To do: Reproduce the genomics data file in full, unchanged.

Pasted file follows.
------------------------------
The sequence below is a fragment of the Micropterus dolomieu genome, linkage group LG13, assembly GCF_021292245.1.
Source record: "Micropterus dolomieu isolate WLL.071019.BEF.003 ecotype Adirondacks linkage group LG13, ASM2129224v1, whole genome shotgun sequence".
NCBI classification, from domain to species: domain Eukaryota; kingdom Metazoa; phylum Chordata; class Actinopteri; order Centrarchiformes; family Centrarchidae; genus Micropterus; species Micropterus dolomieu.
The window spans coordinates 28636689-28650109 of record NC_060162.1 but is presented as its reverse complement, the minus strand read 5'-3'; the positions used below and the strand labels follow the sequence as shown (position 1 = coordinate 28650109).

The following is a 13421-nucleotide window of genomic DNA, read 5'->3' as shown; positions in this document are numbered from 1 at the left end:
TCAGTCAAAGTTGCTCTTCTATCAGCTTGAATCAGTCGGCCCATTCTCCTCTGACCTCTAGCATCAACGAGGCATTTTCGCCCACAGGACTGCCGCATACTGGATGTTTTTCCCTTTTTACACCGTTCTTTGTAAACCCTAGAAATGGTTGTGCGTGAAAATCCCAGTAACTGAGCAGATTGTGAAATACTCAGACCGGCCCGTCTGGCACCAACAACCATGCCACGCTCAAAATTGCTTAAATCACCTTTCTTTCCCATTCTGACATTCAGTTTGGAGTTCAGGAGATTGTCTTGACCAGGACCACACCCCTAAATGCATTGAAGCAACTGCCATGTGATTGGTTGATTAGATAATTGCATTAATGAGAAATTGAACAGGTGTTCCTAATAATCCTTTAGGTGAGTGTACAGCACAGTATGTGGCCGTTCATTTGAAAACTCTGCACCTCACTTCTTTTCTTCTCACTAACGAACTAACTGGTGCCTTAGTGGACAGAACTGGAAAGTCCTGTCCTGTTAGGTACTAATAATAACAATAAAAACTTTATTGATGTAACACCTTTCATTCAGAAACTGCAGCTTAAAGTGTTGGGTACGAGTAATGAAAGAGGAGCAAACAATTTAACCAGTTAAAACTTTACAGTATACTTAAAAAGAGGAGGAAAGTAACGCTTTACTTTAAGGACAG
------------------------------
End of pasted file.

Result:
The sequence below is a fragment of the Micropterus dolomieu genome, linkage group LG13, assembly GCF_021292245.1.
Source record: "Micropterus dolomieu isolate WLL.071019.BEF.003 ecotype Adirondacks linkage group LG13, ASM2129224v1, whole genome shotgun sequence".
NCBI classification, from domain to species: domain Eukaryota; kingdom Metazoa; phylum Chordata; class Actinopteri; order Centrarchiformes; family Centrarchidae; genus Micropterus; species Micropterus dolomieu.
The window spans coordinates 28636689-28650109 of record NC_060162.1 but is presented as its reverse complement, the minus strand read 5'-3'; the positions used below and the strand labels follow the sequence as shown (position 1 = coordinate 28650109).

The following is a 13421-nucleotide window of genomic DNA, read 5'->3' as shown; positions in this document are numbered from 1 at the left end:
TCAGTCAAAGTTGCTCTTCTATCAGCTTGAATCAGTCGGCCCATTCTCCTCTGACCTCTAGCATCAACGAGGCATTTTCGCCCACAGGACTGCCGCATACTGGATGTTTTTCCCTTTTTACACCGTTCTTTGTAAACCCTAGAAATGGTTGTGCGTGAAAATCCCAGTAACTGAGCAGATTGTGAAATACTCAGACCGGCCCGTCTGGCACCAACAACCATGCCACGCTCAAAATTGCTTAAATCACCTTTCTTTCCCATTCTGACATTCAGTTTGGAGTTCAGGAGATTGTCTTGACCAGGACCACACCCCTAAATGCATTGAAGCAACTGCCATGTGATTGGTTGATTAGATAATTGCATTAATGAGAAATTGAACAGGTGTTCCTAATAATCCTTTAGGTGAGTGTACAGCACAGTATGTGGCCGTTCATTTGAAAACTCTGCACCTCACTTCTTTTCTTCTCACTAACGAACTAACTGGTGCCTTAGTGGACAGAACTGGAAAGTCCTGTCCTGTTAGGTACTAATAATAACAATAAAAACTTTATTGATGTAACACCTTTCATTCAGAAACTGCAGCTTAAAGTGTTGGGTACGAGTAATGAAAGAGGAGCAAACAATTTAACCAGTTAAAACTTTACAGTATACTTAAAAAGAGGAGGAAAGTAACGCTTTACTTTAAGGACAG